Jump to ContentJump to Main Navigation
Resilience of Southern IdentityWhy the South Still Matters in the Minds of Its People$
Users without a subscription are not able to see the full content.

Christopher A. Cooper and H. Gibbs Knotts

Print publication date: 2017

Print ISBN-13: 9781469631059

Published to North Carolina Scholarship Online: January 2018

DOI: 10.5149/northcarolina/9781469631059.001.0001

Show Summary Details
Page of

PRINTED FROM UNIVERSITY OF NORTH CAROLINA PRESS SCHOLARSHIP ONLINE (www.northcarolina.universitypressscholarship.com). (c) Copyright University of North Carolina Press, 2020. All Rights Reserved. An individual user may print out a PDF of a single chapter of a monograph in NCSO for personal use.date: 31 March 2020

Southern Identity by the Numbers

Southern Identity by the Numbers

Chapter:
(p.48) Chapter Three Southern Identity by the Numbers
Source:
Resilience of Southern Identity
Author(s):

Christopher A. Cooper

H. Gibbs Knotts

Publisher:
University of North Carolina Press
DOI:10.5149/northcarolina/9781469631059.003.0004

This chapter reviews the results of an original survey of southerners about the South and southern identity. Much of chapter 3 is focused on the answers to a single question that has been asked time and time again throughout the years: “Do you consider yourself a southerner, or not?” By examining these answers from a number of different angles, this chapter shows that geographic southerners have responded in the affirmative with surprising consistency. Answers to this question are also combined with demographic characteristics of survey respondents to provide a profile of people who are more or less likely to consider themselves southerners over time. One key finding of this investigation is that blacks and whites today are equally likely to identify as southerners. Though race does not predict southern identity, we discover that blacks hold different opinions than whites on issues related to important regional symbols. When considered as a whole, the answers to these survey questions suggest that people are constructing their own conceptions of what it means to be a southerner.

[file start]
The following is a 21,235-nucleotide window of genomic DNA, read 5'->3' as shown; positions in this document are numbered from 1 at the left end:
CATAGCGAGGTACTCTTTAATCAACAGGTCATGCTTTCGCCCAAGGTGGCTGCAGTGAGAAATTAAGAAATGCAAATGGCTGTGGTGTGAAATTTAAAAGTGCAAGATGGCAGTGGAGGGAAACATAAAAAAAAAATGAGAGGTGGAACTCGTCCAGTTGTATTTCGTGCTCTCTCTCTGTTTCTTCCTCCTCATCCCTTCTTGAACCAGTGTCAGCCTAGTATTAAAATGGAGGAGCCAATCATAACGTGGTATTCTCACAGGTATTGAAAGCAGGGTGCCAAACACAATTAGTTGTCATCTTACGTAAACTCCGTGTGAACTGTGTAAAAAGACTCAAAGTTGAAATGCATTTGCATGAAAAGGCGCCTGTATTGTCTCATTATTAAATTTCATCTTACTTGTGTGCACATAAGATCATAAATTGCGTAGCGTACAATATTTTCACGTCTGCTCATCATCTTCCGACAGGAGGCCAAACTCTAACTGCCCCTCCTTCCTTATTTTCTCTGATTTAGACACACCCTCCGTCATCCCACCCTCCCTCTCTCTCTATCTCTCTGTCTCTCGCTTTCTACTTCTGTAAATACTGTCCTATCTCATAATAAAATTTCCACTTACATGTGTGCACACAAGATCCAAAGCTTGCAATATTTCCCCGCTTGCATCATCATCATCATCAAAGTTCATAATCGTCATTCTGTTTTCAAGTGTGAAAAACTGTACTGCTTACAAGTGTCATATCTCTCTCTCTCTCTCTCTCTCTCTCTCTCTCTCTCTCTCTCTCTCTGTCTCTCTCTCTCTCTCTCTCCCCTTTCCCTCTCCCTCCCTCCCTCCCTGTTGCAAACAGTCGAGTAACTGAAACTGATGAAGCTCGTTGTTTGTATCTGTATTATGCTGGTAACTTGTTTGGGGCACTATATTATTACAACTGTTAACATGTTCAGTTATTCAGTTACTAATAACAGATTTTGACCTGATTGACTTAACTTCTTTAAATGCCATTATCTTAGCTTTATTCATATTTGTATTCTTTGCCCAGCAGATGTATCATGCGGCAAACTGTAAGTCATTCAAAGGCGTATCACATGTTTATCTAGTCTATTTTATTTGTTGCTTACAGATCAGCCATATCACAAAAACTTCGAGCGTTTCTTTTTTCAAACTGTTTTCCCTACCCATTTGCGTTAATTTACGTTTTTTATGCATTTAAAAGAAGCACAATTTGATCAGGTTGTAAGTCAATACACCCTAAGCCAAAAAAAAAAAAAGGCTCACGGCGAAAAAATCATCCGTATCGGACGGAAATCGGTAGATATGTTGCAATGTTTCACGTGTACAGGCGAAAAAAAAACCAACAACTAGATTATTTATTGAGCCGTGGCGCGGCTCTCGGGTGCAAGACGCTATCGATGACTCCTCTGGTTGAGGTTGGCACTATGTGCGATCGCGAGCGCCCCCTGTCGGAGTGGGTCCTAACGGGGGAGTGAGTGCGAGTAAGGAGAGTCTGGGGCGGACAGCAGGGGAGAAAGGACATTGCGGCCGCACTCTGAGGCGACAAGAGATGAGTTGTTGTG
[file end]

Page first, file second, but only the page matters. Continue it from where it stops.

Keywords:   Southern identity, South, Black southerners, Surveys, Public Opinion, Regional symbols

North Carolina Scholarship Online requires a subscription or purchase to access the full text of books within the service. Public users can however freely search the site and view the abstracts and keywords for each book and chapter.

Please, subscribe or login to access full text content.

If you think you should have access to this title, please contact your librarian.

To troubleshoot, please check our FAQs , and if you can't find the answer there, please contact us .